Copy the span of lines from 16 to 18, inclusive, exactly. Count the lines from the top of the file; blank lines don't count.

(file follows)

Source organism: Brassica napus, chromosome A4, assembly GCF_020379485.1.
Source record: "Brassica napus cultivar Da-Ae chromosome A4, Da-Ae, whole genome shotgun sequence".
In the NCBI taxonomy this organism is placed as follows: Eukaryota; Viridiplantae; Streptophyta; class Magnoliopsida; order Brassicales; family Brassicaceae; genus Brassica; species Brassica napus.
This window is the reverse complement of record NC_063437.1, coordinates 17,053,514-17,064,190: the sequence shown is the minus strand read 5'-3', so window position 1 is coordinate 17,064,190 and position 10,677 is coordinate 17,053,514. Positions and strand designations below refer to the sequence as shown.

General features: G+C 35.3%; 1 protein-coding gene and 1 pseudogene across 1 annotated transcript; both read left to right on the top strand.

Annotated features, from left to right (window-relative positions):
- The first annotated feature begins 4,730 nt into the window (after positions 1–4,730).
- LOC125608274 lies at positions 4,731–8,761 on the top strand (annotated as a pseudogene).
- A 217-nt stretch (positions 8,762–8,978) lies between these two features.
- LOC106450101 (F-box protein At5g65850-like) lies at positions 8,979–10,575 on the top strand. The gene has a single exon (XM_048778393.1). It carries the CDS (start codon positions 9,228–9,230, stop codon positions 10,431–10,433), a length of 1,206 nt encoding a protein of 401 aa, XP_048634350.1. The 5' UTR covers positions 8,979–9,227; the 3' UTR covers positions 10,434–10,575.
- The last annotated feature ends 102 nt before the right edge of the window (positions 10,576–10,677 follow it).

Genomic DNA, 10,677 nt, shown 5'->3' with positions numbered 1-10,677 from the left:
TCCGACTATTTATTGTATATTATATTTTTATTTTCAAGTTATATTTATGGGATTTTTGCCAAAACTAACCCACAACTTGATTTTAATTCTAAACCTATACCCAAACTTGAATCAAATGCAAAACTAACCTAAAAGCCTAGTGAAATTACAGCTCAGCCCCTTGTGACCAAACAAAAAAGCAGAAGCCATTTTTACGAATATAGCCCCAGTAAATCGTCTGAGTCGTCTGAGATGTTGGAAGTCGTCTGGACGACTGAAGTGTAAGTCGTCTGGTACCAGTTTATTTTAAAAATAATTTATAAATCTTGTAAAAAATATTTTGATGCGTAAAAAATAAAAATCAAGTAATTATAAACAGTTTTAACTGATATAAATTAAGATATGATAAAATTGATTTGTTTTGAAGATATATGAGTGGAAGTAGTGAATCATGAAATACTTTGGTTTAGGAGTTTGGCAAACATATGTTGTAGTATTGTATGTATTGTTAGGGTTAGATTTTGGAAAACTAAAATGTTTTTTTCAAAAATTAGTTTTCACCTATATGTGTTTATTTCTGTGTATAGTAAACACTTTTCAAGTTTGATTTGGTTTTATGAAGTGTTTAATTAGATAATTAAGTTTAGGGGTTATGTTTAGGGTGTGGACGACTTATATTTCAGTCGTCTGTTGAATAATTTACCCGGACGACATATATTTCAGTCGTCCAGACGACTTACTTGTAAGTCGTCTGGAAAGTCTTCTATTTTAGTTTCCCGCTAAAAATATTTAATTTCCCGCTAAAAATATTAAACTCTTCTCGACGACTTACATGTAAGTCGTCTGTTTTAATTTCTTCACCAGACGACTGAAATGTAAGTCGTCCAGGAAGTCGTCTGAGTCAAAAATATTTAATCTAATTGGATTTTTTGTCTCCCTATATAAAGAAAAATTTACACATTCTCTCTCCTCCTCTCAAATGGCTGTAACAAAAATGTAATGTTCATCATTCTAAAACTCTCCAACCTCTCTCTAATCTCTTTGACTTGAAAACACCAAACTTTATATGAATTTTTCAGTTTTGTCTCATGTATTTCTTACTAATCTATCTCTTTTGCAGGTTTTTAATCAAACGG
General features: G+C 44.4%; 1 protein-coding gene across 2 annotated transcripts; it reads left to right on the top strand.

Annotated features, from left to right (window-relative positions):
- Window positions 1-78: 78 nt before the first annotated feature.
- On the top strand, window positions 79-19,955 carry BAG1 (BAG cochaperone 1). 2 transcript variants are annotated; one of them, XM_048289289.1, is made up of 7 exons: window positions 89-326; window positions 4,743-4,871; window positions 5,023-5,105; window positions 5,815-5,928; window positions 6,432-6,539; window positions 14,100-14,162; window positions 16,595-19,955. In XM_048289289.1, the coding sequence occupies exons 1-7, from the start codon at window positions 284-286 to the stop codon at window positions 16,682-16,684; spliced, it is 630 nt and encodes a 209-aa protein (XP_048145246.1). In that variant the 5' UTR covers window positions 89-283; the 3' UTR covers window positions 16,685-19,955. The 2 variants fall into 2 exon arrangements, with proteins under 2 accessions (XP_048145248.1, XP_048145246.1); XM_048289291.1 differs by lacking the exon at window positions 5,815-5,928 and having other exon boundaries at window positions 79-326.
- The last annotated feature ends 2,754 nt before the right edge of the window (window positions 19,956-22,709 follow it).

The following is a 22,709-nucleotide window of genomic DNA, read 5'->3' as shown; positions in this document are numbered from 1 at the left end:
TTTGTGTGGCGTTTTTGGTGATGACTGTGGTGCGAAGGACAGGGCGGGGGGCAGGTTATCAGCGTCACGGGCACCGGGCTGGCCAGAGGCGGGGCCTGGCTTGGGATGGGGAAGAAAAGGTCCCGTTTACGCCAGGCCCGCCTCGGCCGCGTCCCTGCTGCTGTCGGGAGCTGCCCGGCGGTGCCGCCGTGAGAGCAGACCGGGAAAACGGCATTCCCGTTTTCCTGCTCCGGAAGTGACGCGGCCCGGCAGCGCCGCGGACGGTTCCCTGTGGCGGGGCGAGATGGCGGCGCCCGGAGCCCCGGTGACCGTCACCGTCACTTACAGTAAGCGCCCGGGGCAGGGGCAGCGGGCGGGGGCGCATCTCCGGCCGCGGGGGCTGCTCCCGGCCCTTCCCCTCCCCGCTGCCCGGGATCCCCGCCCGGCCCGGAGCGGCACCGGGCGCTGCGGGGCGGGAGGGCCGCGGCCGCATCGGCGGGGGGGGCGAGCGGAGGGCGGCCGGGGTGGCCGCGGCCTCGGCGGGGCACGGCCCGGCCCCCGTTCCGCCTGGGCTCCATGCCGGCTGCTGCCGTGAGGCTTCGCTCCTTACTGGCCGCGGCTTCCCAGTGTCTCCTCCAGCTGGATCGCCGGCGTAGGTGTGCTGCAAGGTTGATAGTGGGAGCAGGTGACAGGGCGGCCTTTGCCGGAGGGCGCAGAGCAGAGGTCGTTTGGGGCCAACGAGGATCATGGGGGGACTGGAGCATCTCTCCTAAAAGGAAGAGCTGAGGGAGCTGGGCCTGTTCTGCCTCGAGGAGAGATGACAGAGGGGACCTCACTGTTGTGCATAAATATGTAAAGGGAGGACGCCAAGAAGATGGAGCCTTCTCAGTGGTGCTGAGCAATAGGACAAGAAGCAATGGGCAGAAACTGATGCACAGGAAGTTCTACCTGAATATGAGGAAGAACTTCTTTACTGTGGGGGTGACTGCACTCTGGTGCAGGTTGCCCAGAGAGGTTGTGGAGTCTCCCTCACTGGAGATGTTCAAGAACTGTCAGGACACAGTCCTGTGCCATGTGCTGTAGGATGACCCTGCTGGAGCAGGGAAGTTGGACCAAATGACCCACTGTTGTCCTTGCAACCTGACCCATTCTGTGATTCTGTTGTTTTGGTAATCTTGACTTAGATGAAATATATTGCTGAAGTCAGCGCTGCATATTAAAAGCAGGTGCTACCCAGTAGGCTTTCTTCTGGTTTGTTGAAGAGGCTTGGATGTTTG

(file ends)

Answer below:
- Window positions 1-78: 78 nt before the first annotated feature.
- On the top strand, window positions 79-19,955 carry BAG1 (BAG cochaperone 1). 2 transcript variants are annotated; one of them, XM_048289289.1, is made up of 7 exons: window positions 89-326; window positions 4,743-4,871; window positions 5,023-5,105; window positions 5,815-5,928; window positions 6,432-6,539; window positions 14,100-14,162; window positions 16,595-19,955. In XM_048289289.1, the coding sequence occupies exons 1-7, from the start codon at window positions 284-286 to the stop codon at window positions 16,682-16,684; spliced, it is 630 nt and encodes a 209-aa protein (XP_048145246.1). In that variant the 5' UTR covers window positions 89-283; the 3' UTR covers window positions 16,685-19,955. The 2 variants fall into 2 exon arrangements, with proteins under 2 accessions (XP_048145248.1, XP_048145246.1); XM_048289291.1 differs by lacking the exon at window positions 5,815-5,928 and having other exon boundaries at window positions 79-326.
- The last annotated feature ends 2,754 nt before the right edge of the window (window positions 19,956-22,709 follow it).